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NTSB reviews jet's skid landing at O'Hare

firstthird

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presumably there is more to this than meets the eye in this story.

http://www.usatoday.com/travel/flights/2008-10-23-NTSB-OHare_N.htm

By Alan Levin, USA TODAY


The pilots of an American Airlines flight carrying 185 passengers were forced to make an unusual emergency landing last month in Chicago with limited ability to control the jet after they lost electrical power, according to newly released information from a federal investigation.


The Boeing 757 skidded off a runway at O'Hare International Airport on Sept. 22, the National Transportation Safety Board (NTSB) said. Although none of the 192 people aboard was injured, the pilots flew on backup battery power for long beyond the 30 minutes that their emergency handbook said the batteries would last, the NTSB said.



The pilots of the Seattle-to-New York flight drained the jet's battery backup system, leaving inoperable vital systems that help stop a jet, according to a preliminary report released this week.



The pilots told investigators they had difficulty raising and lowering the jet's nose and felt they had only one chance to land, the NTSB said.


"They should have landed as soon as practical," said Michael Barr, an instructor at the University of Southern California's Aviation Safety and Security Program. "That would have been the conservative approach. I don't see why they thought they could fly all the way across country on their backup electrical system."


The pilots had switched to battery power shortly after leaving Seattle when electrical problems developed. The batteries last for about 30 minutes, but the pilots continued toward their destination until the jet's electrical systems began failing about an hour and 40 minutes later.


The need to land as soon as possible when aircraft systems begin to fail has been reinforced by several accidents, such as Swiss Air Flight 111 in 1998, Barr said. The Swiss Air pilots attempted to diagnose where smoke was coming from before deciding to divert, Canadian investigators concluded. The jet became engulfed in fire and crashed off Nova Scotia, killing all 229 people aboard.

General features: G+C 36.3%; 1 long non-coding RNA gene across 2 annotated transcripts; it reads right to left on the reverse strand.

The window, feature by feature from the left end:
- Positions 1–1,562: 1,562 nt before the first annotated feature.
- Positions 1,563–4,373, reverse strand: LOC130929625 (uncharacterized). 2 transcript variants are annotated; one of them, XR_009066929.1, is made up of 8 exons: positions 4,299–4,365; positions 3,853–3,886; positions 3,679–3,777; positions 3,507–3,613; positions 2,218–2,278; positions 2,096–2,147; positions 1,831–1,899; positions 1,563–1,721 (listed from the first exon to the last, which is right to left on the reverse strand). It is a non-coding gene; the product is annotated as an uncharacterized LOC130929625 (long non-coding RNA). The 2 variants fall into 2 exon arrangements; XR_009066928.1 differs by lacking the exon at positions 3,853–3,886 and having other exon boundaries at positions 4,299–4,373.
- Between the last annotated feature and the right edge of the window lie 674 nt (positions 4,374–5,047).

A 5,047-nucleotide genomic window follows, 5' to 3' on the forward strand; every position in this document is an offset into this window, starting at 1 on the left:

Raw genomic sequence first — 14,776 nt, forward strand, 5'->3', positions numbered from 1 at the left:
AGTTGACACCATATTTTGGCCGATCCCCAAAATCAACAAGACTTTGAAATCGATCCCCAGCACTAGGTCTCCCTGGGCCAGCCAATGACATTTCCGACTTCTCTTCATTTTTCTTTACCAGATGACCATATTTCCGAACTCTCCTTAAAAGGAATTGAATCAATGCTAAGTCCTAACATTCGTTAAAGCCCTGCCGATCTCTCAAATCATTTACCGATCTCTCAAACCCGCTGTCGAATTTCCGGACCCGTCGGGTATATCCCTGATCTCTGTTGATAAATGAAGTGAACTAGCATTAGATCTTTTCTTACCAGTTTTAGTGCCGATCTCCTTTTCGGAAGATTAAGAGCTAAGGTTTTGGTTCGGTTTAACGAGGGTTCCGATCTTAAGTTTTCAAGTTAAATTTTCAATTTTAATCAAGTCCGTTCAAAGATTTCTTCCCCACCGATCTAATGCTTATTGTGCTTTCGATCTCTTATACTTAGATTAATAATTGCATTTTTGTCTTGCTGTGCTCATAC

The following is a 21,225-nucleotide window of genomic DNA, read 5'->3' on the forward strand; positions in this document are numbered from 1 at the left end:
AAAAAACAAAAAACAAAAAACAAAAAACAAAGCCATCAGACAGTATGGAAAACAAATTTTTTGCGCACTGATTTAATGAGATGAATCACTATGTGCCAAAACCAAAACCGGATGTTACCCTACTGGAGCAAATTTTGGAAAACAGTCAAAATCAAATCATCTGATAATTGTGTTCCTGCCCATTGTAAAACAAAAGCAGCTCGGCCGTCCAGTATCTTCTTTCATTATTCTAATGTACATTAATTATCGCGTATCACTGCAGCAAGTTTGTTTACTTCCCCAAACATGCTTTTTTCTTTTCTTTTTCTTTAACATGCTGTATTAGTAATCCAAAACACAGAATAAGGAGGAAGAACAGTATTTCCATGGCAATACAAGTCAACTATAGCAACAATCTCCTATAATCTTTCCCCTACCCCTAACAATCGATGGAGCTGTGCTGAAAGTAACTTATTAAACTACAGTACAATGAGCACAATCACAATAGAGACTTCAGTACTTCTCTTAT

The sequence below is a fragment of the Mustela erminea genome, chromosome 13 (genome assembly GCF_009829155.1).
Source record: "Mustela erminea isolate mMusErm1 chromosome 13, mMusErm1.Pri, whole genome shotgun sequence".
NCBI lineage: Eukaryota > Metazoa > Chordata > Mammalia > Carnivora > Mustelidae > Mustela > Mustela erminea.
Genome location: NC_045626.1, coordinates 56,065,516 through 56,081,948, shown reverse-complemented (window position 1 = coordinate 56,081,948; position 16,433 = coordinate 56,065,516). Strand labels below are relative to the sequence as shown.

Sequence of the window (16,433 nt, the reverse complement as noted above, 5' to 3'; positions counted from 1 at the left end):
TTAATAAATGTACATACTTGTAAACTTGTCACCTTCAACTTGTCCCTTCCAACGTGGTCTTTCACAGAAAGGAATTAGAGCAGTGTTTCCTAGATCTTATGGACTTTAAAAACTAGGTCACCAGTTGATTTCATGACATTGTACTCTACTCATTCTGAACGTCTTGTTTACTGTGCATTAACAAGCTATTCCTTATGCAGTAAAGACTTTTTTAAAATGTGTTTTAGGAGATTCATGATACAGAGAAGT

Last month, the American Airlines pilots had to stop the jet without thrust reversers and other devices that help a jet stop, the NTSB said. The electrical system failure was so complete that the pilots were unable to shut off the engines after they came to a stop, the report said.



Barr said investigators will want to know what the airline's manuals and emergency documentation instructed pilots to do, what the airline's maintenance department advised the pilots to do and how pilots were trained to handle electrical malfunctions.



American and its pilots union, the Allied Pilots Association, declined to comment while the case is under investigation.
 

Jonny Sacko

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Hmm, I wonder if there was any cars at the end of that runway, don't you? Well, maybe you don't, but the rest of the industry does. You are a poser, just like the USA today.
 

vixin

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JS
I really dont think you want to go their. Lets just leave that stupid post alone.
 

Soverytired

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Does anyone really think a highly trained AA crew would fly on battery power only for 90+ minutes just to try and get to their overnight hotel?

USA Today strikes again. There's more to the story, but only a tiny portion of the flying public will ever hear it.

What a rag.
 

firstthird

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There's more to the story, but only a tiny portion of the flying public will ever hear it.
That was my sole point in posting it. It doesn't really make sense to me and was wondering if maybe there is a problem with the manual or procedures that other people flying Boeings might be interested in. Much like our MDW accident brought to light industry-wide problems with landing calculations and braking report readings, must of which still aren't fixed and are waiting to bite the next guys that have a distance critical ladning.

Johnny Sacko, real classy. Sorry that you can't discuss incidents and safety related items without getting personal and dragging in recent fatalities. (p.s. not really sure what you consider a 'poser.' I posted a recent news story and was wondering what other professional pilots thought. what about you? do you think most professional pilots want to go around comparing their companies latest fatal accident.)

Stuff happens. Either we learn from it or we don't. Like Soverytired said, only a few will ever hear the real story. unfortunately, most pilots won't hear it either. companies and the FAA are so afraid of lawyers that valid, safety complaints get buried rather than fixed or publicized to pilots so the rest of us can avoid the same mistake.
 
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